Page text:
Who’s Abused?

Recently, on Facebook, a question was posed about what factors contributed to women needing to leave a marriage and not have resources to be able to do so.

Most of the answers showed that the common belief, is that women have a lack of education (i.e. career to fall back on), and they got married or had children at a young age.

There are many commonly held false beliefs surrounding domestic violence.

why doesn't she leave

Who is abused?

Anyone can be abused. Everyone can be susceptible to the right abusive approach. It’s like the science experiment of boiling a frog in water. The frog doesn’t recognize the danger until it’s too late. The water is any circumstance where the abuser can take control of the victim, slowly and gradually. The victim could be highly educated, or never high school. The victim could have a well paying career, or no career at all. They could come from a broken home where they were abused as a child, or they could come from a supportive family who instilled a strong and healthy sense of self. A victim can come from a rich family or a poor one. A victim can be male, female, transgender, gay, straight, bi, or asexual.

There is no community, caste, background, career, education, family or wealth that protects against domestic violence. No family is fully immune to abuse.

So, the abused are all around us.

Being educated, having a family later in life, those aren’t signs that a marriage will be safe or lasting, unfortunately.

My sister, Lily, did not finish her last semester of high school. Her husband did, but did not pursue post-secondary education. They married young, Lily was only 18 years old and she was 24(ish) when she had her first child. He worked in manufacturing and she worked in retail, took time off when the children were born, then returned to work as a waitress and finally as a secretary. When Lily was killed, she was 36 and at the height of her career, finally coming into her own, discovering her place in the working world. She was building herself up. She was discovering her worth.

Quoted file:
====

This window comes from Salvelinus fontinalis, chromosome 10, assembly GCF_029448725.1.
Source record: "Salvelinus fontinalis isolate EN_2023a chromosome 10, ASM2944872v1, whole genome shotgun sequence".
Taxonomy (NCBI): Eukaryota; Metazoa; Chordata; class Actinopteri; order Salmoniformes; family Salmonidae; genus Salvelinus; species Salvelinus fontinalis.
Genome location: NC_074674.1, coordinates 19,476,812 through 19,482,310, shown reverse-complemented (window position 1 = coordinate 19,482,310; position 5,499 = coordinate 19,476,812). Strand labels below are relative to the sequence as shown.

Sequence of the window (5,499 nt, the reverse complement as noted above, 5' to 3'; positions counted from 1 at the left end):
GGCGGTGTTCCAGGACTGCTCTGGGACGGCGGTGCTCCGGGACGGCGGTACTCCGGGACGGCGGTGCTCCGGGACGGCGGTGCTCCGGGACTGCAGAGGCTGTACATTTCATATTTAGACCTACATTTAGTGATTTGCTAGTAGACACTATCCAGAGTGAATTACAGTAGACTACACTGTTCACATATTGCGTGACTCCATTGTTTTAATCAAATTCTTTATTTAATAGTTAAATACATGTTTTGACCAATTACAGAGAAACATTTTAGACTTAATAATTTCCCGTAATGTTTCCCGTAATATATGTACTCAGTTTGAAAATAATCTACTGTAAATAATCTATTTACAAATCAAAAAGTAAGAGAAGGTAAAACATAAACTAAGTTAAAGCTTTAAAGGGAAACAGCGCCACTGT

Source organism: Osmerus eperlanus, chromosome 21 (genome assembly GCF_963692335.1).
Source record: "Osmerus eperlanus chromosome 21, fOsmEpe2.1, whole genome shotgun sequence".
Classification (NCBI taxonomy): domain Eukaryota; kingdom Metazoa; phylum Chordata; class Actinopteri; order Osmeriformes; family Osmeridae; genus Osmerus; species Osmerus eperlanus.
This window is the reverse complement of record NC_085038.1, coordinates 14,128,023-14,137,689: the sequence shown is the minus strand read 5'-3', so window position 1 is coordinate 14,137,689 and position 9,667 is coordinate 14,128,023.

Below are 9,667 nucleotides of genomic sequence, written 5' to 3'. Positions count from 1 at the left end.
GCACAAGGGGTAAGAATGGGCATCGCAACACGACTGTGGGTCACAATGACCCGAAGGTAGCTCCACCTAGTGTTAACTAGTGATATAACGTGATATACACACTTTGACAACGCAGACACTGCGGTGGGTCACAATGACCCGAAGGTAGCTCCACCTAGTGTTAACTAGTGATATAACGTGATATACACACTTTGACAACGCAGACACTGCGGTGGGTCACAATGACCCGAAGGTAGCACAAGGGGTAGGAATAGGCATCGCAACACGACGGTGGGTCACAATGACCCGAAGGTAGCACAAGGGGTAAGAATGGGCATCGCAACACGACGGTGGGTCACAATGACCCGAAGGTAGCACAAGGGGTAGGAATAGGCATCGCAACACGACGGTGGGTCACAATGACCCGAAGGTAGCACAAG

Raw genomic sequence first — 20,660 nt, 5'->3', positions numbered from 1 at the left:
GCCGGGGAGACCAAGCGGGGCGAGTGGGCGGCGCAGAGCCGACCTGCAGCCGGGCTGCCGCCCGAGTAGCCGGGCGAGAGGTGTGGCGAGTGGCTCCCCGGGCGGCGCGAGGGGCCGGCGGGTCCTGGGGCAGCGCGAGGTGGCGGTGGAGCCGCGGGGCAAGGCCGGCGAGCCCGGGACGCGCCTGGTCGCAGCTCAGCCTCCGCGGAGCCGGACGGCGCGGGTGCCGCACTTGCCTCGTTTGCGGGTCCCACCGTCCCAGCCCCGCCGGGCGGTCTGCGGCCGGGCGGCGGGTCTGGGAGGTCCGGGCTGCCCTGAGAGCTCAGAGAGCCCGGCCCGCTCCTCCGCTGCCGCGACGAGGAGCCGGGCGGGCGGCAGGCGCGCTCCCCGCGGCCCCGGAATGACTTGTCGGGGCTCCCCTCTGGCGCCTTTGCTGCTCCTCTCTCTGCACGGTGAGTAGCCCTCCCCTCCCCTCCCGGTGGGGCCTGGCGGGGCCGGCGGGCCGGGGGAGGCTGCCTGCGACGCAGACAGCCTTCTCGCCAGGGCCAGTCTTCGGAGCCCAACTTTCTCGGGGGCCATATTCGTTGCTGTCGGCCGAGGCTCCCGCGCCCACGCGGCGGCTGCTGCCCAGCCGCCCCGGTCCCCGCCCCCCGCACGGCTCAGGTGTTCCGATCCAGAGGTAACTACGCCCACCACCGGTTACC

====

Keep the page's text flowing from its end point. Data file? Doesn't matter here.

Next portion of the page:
Abusers don’t like their victims strengthened. Where possible, they will simply beat them down again – with verbal abuse, and if that doesn’t work, physical violence. Worst case scenario, they’ll kill to keep possession of their victim.

My best friend has a college degree, waited til she was finished university to get married and started having her children around age 28. She was raised in a Christian, relatively supportive, healthy home with a nuclear family, her parents are still together after over 50 years, her siblings are also all still married. Her abusive husband also came from a Christian, stable family home, and has a successful career. He waited til the honeymoon to reveal his violence, but she had been taught marriage would be hard, it would take sacrifice, and it must be protected at all costs. Divorce is not an option.


Churches often work to save marriages, not people. Which is completely opposite to how God sees salvation.

I attended University, but did not complete it. I did attend trade school and worked successfully in my chosen career for a number of years before marriage and then before the children came along. We dated for two years and I was 27 when we married, 31 by the time we had our first child.

I did not recognize the struggles in our marriage were abusive until it began to turn violent after the children came along.

It is often not until we see our children are affected by the abuse that we find the courage to stay gone.

It is not until someone else we loved has become affected by the abuse that we take a stand against it.


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